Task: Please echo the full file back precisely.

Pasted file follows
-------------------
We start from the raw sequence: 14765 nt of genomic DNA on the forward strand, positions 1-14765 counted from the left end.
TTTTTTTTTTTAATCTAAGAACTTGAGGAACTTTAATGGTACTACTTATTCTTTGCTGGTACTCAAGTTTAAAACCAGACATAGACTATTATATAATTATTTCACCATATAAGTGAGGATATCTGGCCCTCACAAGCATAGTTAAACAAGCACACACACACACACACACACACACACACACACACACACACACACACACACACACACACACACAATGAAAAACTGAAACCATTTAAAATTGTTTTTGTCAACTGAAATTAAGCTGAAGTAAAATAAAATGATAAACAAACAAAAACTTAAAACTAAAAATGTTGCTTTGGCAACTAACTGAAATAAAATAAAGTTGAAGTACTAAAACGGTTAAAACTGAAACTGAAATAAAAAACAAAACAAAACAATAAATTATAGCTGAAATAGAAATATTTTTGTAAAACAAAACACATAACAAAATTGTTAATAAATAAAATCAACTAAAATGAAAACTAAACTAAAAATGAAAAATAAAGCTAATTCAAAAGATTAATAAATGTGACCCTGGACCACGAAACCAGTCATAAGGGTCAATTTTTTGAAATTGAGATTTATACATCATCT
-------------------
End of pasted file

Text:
We start from the raw sequence: 14765 nt of genomic DNA on the forward strand, positions 1-14765 counted from the left end.
TTTTTTTTTTTAATCTAAGAACTTGAGGAACTTTAATGGTACTACTTATTCTTTGCTGGTACTCAAGTTTAAAACCAGACATAGACTATTATATAATTATTTCACCATATAAGTGAGGATATCTGGCCCTCACAAGCATAGTTAAACAAGCACACACACACACACACACACACACACACACACACACACACACACACACACACACACACACACAATGAAAAACTGAAACCATTTAAAATTGTTTTTGTCAACTGAAATTAAGCTGAAGTAAAATAAAATGATAAACAAACAAAAACTTAAAACTAAAAATGTTGCTTTGGCAACTAACTGAAATAAAATAAAGTTGAAGTACTAAAACGGTTAAAACTGAAACTGAAATAAAAAACAAAACAAAACAATAAATTATAGCTGAAATAGAAATATTTTTGTAAAACAAAACACATAACAAAATTGTTAATAAATAAAATCAACTAAAATGAAAACTAAACTAAAAATGAAAAATAAAGCTAATTCAAAAGATTAATAAATGTGACCCTGGACCACGAAACCAGTCATAAGGGTCAATTTTTTGAAATTGAGATTTATACATCATCT